Pteropoda


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Related to Pteropoda: Thecosomata, Gymnosomata, pteropod ooze

Pteropoda

[tə′räp·ə·də]
(invertebrate zoology)
The sea butterflies, an order of pelagic gastropod mollusks in the subclass Opisthobranchia in which the foot is modified into a pair of large fins and the shell, when present, is thin and glasslike.

Pteropoda

 

a group comprising two orders of hermaphroditic opisthobranch planktonic marine mollusks.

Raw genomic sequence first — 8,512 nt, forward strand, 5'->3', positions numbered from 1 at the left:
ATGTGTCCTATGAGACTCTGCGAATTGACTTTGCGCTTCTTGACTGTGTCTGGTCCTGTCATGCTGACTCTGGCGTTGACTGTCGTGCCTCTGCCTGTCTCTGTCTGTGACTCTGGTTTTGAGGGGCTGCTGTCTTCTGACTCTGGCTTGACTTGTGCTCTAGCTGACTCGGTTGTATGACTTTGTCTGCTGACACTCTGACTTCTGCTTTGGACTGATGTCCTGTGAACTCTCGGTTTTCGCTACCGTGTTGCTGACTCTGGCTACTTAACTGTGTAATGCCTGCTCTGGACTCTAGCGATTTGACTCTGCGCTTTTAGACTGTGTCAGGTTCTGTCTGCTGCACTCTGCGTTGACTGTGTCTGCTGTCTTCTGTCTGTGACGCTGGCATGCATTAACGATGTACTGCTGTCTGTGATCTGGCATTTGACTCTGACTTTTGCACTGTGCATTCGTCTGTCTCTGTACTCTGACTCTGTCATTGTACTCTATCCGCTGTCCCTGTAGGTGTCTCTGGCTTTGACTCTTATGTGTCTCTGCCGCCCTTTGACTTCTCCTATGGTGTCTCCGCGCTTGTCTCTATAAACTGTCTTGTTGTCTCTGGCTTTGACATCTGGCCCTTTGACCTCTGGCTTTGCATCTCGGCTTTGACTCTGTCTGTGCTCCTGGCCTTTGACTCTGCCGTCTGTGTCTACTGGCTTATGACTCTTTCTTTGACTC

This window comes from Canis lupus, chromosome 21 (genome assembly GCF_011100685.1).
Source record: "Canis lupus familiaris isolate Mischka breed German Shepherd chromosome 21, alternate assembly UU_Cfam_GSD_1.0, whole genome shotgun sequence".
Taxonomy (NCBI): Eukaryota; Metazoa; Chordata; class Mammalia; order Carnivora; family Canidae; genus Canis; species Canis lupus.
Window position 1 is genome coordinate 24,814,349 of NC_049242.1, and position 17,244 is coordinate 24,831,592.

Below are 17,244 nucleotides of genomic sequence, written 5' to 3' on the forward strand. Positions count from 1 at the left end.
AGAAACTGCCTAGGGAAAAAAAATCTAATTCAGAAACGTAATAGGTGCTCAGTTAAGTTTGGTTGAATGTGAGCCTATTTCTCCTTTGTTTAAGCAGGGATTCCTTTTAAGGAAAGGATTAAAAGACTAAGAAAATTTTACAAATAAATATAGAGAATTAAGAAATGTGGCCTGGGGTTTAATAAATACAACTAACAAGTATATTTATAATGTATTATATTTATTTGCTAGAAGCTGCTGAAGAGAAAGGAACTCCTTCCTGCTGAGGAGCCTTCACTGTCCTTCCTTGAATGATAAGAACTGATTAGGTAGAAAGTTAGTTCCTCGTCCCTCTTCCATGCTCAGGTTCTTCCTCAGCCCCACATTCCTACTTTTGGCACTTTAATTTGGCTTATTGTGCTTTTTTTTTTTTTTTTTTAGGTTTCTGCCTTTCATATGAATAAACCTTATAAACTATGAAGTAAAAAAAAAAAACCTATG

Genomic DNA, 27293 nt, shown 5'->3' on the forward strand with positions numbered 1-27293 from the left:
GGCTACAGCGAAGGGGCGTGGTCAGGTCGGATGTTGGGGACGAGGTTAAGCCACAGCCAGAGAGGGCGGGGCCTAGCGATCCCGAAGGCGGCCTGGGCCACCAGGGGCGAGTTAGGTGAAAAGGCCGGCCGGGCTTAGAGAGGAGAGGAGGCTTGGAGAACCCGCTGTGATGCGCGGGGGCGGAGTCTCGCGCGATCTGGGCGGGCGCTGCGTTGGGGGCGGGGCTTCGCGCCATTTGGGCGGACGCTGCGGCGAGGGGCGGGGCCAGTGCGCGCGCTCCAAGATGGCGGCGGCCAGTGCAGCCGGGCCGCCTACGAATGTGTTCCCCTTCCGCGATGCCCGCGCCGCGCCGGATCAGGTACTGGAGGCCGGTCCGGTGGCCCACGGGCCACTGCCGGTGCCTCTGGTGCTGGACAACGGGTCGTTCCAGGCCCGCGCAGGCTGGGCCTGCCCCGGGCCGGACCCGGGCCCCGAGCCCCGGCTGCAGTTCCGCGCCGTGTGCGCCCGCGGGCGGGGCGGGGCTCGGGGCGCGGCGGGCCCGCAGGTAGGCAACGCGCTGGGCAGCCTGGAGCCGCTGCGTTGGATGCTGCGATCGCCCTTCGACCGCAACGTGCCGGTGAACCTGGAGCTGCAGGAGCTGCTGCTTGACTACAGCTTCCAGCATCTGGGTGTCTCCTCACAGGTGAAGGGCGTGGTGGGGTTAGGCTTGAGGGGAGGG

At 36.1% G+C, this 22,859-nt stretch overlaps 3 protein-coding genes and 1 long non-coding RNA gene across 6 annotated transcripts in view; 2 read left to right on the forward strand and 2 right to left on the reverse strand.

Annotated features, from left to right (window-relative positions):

The leg in Pteropoda is rudimentary: only its two lateral lobes (the winglike parapodia, by means of which the mollusks swim) are highly developed. In representatives of the order Thecosomata there is a spiral or bilaterally symmetrical shell or, sometimes, a pseudoshell. In representatives of the order Gymnosomata, the shell is absent. The body is semitransparent and often brightly colored. Pteropods are widely distributed. In the seas of the USSR, the most commonly encountered of the Thecosomata are Limacina; the most widespread of the Gym-nosomata are Clione. Pteropods serve as food for certain fishes and whales. The detritus of the shells makes up the mass of what is called the pteropod ooze in the South Atlantic. Remains of extinct pteropods date from as early as the Paleogene. The extinct Paleozoic Coniconchia are sometimes included among the Pteropoda.